Next Article in Journal
Azerbaijani Women, Online Mediatized Activism and Offline Mass Mobilization
Next Article in Special Issue
Postcolonial Reflection on the Christian Mission: The Case of North Korean Refugees in China and South Korea
Previous Article in Journal
Children’s Civic Engagement in the Scratch Online Community
Previous Article in Special Issue
“Religious Freedom” as a Tool to Oppress: The Explosion in Religion-Based Attacks on Civil Rights in Litigation
Article Menu

Export Article

Open AccessArticle
Soc. Sci. 2016, 5(4), 59; doi:10.3390/socsci5040059

Just Not Like Us: The Interactive Impact of Dimensions of Identity and Race in Attitudes towards Immigration

1
Department of Political Science, James Madison University, Harrisonburg, VA 22807, USA
2
Department of Political Science, Thomas B. Murphy Center for Public Service, University of West Georgia, Carrollton, GA 30118, USA
*
Author to whom correspondence should be addressed.
Academic Editor: Martin J. Bull
Received: 23 May 2016 / Revised: 26 August 2016 / Accepted: 9 September 2016 / Published: 8 October 2016
(This article belongs to the Special Issue Backlash: Contemporary Obstructions to Social Justice)
View Full-Text   |   Download PDF [1544 KB, uploaded 9 October 2016]   |  

Abstract

Since 2009, more Mexicans have been leaving rather than coming to the USA; likewise, illegal immigration from Mexico has declined. Yet, immigration remains a hotly contested issue in the 2016 presidential election, with a seemingly marked increase in anti-immigrant policy and rhetoric, much of which is directed at immigrants from Mexico. In this paper, we seek to explain how individual ethnocultural and civic-based conceptions of what it means to be an American influence attitudes towards immigration. Past theoretical research on national identity has framed the effects of these dimensions as interactive but past empirical work has yet to demonstrate an important interaction between race and ethnocultural identity. Failure to account for these interaction effects has led to inaccurate assumptions about the levels of hostility towards immigrants and how widespread anti-immigrant sentiment really is. We demonstrate a clear interactive effect between identification as white and ethnocultural dimensions of identity and show that this effect has masked the root of the most ardent anti-immigrant sentiment. We also show that while there is a sizeable minority of the population that identifies as both white and have high levels of ethnocultural identity, a majority of Americans prefer to keep immigration levels at the status quo and have an identity that is balanced between ethnoculturalism and civic-based conceptions of identity. View Full-Text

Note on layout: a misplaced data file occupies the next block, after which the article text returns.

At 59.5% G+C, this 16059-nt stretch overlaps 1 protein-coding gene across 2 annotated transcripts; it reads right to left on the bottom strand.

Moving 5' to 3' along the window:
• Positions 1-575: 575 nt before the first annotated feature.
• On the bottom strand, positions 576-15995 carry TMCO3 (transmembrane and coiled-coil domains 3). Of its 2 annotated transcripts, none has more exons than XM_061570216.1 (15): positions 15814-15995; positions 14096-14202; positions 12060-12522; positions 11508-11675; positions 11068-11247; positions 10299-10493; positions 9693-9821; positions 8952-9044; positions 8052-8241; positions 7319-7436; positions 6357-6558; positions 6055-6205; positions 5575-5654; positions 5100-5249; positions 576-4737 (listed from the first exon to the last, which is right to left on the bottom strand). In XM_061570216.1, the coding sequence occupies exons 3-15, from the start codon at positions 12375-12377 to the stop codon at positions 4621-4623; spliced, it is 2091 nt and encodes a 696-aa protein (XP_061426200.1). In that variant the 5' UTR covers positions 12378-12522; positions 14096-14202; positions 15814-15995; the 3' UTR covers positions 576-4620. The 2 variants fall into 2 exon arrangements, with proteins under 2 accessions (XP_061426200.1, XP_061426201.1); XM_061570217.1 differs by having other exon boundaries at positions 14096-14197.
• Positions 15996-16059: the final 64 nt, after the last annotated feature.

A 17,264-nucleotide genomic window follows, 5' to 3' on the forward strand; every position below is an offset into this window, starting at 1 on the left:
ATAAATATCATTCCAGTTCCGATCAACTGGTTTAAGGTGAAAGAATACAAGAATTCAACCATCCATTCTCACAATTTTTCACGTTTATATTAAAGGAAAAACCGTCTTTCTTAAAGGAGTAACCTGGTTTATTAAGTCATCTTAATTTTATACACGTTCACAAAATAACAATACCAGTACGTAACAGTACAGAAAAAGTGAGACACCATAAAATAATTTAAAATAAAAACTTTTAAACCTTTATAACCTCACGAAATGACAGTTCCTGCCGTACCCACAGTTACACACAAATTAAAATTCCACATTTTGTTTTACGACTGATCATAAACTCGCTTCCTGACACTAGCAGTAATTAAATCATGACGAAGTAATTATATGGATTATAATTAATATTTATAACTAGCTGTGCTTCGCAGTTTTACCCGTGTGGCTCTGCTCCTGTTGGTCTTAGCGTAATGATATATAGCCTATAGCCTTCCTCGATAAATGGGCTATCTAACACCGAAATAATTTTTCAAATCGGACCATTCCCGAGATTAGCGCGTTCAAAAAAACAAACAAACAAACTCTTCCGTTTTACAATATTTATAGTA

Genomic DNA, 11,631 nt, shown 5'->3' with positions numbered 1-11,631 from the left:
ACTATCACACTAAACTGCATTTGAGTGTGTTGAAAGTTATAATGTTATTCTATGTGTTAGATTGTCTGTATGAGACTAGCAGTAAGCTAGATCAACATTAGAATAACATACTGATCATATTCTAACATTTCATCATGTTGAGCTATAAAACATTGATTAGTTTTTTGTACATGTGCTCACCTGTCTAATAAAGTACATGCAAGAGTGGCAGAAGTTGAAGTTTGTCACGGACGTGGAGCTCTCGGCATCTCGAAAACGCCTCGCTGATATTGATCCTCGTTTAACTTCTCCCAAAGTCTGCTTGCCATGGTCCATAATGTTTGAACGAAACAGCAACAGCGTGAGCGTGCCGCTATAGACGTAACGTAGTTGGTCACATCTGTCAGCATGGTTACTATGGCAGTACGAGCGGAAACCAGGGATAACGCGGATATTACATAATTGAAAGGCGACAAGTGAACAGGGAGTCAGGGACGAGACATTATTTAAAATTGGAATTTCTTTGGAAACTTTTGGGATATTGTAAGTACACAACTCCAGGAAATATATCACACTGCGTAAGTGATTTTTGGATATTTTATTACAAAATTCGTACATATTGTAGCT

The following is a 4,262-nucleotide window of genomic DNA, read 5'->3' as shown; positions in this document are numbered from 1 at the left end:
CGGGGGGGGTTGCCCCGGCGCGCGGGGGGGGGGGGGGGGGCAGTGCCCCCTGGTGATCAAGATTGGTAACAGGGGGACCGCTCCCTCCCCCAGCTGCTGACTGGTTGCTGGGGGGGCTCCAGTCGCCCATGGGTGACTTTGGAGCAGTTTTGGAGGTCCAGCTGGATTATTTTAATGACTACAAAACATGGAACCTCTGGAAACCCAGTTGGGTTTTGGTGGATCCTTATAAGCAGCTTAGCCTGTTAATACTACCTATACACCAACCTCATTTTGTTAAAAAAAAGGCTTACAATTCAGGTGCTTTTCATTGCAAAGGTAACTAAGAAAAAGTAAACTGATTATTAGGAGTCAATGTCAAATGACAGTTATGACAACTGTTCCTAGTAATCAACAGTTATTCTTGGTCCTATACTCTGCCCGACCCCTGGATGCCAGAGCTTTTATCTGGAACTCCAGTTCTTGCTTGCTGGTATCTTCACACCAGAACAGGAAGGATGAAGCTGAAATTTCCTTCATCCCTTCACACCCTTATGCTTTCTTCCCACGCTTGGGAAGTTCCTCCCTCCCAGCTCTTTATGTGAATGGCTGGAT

Keywords: national identity; Americanism; immigration, public national identity; Americanism; immigration, public
Figures

Figure 1

This is an open access article distributed under the Creative Commons Attribution License which permits unrestricted use, distribution, and reproduction in any medium, provided the original work is properly cited. (CC BY 4.0).

Supplementary material

Scifeed alert for new publications

Never miss any articles matching your research from any publisher
  • Get alerts for new papers matching your research
  • Find out the new papers from selected authors
  • Updated daily for 49'000+ journals and 6000+ publishers
  • Define your Scifeed now

SciFeed Share & Cite This Article

MDPI and ACS Style

Byrne, J.; Dixon, G.C. Just Not Like Us: The Interactive Impact of Dimensions of Identity and Race in Attitudes towards Immigration. Soc. Sci. 2016, 5, 59.

Show more citation formats Show less citations formats

Note that from the first issue of 2016, MDPI journals use article numbers instead of page numbers. See further details here.

Related Articles

Article Metrics

Article Access Statistics

1

Comments

[Return to top]
Soc. Sci. EISSN 2076-0760 Published by MDPI AG, Basel, Switzerland RSS E-Mail Table of Contents Alert
Back to Top